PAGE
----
Sunday, July 3, 2011

Diving with the Cuttlefish Part 3: Tabubilgirl and Dr Tabubil Go all the Way.

Last year we went snorkeling in the tail of the cuttlefish mating season.  It was late July.  The water was extremely cold.  And only a few, solitary giants were left, cruising for last-come, last-served egg-laying spots under the rocks. 
            It's a different situation this year.  In most years the water temperature begins to drop in late May and it  drops steadily, a few degrees a week, until it reaches it's winter plateau of 11  or 12 degrees Celsius.
            This year the water temperature dropped more slowly than usual, and then plateau at 17 degrees for several weeks.  The cuttlefish were confused by the uncharacteristic variation, and have arrived slowly, in very small numbers -the smaller, first-season cuttlefish first arriving.  The numbers are beginning to rise now, if very gradually, but the cuttlefish that have come are still few and small - a team of marine biologists spoke quietly in the corner of Tony's dive shop that morning, while we waited for a phone call with the morning dive report - a census update from the dawn divers telling us where on the coast there were numbers enough to be worth a dive.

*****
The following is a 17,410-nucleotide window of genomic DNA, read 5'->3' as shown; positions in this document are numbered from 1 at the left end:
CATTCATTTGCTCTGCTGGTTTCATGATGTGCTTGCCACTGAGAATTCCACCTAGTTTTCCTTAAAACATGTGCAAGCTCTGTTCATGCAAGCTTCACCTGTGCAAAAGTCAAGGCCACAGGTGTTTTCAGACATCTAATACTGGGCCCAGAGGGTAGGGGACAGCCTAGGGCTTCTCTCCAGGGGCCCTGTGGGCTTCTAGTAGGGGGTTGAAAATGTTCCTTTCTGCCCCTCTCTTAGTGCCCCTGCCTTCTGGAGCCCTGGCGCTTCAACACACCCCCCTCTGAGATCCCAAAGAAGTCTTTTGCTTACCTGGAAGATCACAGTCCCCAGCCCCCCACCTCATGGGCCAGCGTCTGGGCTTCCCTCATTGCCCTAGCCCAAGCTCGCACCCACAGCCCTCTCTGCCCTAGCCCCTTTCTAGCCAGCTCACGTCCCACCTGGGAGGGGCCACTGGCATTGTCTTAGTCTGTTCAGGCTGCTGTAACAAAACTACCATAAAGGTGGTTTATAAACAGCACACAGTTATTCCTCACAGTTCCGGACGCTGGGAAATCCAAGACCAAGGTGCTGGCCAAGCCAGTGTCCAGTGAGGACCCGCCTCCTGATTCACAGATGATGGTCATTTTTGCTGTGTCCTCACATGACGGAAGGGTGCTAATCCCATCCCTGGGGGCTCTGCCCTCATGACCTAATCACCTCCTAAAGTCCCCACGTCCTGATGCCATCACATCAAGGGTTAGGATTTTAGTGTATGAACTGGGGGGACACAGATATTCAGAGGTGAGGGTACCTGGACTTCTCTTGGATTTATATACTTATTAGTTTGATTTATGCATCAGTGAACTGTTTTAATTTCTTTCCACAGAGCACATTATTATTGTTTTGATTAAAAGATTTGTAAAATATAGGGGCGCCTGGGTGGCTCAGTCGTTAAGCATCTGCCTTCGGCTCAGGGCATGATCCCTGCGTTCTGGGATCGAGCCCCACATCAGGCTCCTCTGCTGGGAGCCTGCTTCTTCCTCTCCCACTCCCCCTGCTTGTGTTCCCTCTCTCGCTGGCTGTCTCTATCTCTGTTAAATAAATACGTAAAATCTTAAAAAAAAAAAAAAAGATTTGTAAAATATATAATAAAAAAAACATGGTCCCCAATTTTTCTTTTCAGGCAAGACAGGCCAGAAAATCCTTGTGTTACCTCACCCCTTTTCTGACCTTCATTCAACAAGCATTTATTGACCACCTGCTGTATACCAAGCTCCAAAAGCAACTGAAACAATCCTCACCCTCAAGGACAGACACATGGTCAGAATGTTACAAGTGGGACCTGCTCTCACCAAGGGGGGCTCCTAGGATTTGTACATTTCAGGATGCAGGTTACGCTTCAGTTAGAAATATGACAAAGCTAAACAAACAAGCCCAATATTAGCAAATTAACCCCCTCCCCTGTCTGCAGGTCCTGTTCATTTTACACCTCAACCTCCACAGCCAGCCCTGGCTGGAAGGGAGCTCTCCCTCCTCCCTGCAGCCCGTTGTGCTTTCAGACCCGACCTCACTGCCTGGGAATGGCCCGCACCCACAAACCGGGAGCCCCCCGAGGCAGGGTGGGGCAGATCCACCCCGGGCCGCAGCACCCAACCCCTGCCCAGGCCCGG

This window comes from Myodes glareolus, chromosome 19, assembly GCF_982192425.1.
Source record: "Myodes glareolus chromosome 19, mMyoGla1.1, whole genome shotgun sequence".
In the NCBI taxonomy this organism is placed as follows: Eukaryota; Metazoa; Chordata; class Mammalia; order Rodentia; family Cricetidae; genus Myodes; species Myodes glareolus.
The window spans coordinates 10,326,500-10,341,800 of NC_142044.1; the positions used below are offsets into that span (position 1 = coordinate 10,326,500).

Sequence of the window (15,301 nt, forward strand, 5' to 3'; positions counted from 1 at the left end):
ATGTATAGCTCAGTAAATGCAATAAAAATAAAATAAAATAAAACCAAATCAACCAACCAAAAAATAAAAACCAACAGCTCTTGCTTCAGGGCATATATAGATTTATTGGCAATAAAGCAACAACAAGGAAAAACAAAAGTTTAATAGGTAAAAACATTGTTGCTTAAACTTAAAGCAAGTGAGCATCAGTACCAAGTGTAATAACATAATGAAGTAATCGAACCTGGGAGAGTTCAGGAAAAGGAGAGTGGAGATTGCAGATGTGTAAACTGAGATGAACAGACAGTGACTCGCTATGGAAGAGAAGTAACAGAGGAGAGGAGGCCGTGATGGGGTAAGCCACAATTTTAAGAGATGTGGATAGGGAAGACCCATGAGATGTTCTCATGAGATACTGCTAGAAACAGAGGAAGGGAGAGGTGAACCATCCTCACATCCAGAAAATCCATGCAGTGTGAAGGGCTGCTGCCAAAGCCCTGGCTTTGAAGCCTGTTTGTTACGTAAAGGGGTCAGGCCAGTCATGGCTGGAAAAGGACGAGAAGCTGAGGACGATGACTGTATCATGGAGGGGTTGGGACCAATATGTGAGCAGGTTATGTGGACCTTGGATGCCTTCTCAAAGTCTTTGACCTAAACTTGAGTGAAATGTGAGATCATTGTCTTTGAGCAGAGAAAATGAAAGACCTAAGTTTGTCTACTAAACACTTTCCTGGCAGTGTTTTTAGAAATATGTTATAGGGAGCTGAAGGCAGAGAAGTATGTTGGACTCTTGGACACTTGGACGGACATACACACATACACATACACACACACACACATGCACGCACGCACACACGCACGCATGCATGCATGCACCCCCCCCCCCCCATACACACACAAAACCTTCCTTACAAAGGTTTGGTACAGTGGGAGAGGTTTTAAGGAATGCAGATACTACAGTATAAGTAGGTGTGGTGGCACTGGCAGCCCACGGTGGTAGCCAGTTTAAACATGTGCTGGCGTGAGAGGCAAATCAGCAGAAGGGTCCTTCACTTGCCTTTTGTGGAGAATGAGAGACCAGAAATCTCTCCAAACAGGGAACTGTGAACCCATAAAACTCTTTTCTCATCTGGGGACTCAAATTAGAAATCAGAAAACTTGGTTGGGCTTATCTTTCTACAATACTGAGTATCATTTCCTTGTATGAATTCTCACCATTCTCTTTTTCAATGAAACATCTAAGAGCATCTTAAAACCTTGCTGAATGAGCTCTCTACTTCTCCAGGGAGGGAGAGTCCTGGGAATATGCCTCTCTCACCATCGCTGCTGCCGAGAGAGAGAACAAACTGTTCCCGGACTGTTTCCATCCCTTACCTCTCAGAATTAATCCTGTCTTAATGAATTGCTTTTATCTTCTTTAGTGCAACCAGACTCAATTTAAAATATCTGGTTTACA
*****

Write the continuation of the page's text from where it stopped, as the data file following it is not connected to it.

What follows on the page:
The crew of a Japanese nature television show was in town to film the cuttlefish.  They were diving three times a day, every day, in all weathers.  Two men, one young, one middle aged, sat silently on a sofa at the back of the dive shop, mainlining mugs of hot coffee and bags of jelly sweets with the grim expressions of men who spend far too much of their time shrugging in and out of cold, clammy wetsuits in dark weather and really, seriously need the calories.